This preview shows pages 1–2. Sign up to view the full content.
This preview has intentionally blurred sections. Sign up to view the full version.
View Full Document
Unformatted text preview: else binSearch(element e, sortedArray[m:length(sortedArray)]) } In the worst case scenario, we have to keep “dividing and conquering” until we get either one or two elements. As such, the worst case runtime is Θ (log n), with it being a base2 logarithm. 3a) An inversion is basically a pair in the wrong order; they are: (2, 1), (3, 1), (8, 6), (8, 1) and (6, 1). b) A set in the completely “wrong” (i.e., descending) order (i.e., {n, n1, n1,… 1}) would have the most inversions, more specifically, (n*(n–1))/2 inversions. c) Insertion sort looks for elements that are out of order. The fewer inversions an array has, the faster the runtime, which is squarely proportional to the number of inversions. d) int invCount(Array A) { ct = 0 n = length(A) for a = 1 to n { for b = a to (n1) { if A[a] > A[b] then ct++ } }...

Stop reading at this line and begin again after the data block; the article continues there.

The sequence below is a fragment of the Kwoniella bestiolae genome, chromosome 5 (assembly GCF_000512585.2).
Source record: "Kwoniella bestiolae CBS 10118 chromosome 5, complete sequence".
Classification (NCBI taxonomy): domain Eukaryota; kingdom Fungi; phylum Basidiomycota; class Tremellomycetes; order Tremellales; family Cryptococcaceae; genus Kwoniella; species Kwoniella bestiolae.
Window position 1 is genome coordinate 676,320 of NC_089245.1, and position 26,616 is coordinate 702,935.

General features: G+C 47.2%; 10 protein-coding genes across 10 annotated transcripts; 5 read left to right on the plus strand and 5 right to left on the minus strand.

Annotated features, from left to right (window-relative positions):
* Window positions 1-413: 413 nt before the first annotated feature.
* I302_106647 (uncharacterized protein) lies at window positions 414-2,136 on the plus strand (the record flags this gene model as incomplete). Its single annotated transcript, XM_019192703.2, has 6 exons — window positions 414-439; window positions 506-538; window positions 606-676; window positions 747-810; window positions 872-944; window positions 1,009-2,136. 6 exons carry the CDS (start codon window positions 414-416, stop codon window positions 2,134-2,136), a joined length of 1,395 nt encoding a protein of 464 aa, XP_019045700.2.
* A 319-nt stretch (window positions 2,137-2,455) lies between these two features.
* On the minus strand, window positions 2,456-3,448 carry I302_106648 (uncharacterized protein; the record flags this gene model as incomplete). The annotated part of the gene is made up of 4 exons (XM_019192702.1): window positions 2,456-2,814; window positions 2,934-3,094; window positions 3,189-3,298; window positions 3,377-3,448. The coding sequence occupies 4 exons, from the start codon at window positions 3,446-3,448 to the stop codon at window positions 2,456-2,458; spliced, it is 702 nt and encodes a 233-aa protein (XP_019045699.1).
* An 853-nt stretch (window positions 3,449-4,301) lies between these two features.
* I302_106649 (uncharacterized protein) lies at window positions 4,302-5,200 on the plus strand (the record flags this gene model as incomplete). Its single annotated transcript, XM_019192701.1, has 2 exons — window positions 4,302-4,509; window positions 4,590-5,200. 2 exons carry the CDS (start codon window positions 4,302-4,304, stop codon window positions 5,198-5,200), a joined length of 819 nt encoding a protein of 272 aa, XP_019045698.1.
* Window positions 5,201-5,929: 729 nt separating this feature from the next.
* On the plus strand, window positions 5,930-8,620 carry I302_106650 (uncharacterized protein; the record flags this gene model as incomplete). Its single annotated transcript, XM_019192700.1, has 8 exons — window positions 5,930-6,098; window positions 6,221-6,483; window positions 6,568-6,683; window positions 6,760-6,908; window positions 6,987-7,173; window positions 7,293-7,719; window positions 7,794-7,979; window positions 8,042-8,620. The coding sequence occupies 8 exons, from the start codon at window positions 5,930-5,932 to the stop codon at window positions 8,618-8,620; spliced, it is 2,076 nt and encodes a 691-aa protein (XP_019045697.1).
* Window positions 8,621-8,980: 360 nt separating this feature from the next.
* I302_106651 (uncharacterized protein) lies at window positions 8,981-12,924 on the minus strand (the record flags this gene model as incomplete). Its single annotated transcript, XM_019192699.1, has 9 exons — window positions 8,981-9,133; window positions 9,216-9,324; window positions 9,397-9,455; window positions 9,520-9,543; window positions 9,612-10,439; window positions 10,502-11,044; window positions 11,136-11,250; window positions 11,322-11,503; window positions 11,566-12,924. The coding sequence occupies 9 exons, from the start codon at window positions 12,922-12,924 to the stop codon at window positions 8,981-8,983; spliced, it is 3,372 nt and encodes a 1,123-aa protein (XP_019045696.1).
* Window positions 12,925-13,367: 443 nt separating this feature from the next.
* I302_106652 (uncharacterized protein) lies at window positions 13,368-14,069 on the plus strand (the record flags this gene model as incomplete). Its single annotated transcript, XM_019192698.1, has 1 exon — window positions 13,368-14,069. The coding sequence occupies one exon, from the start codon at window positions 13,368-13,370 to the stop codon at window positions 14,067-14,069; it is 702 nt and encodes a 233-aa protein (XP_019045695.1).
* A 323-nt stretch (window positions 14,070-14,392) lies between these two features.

View
Full
Document
This note was uploaded on 11/16/2010 for the course CMPS 101 taught by Professor Tantalo,p during the Spring '08 term at University of California, Santa Cruz.
 Spring '08
 Tantalo,P

Click to edit the document details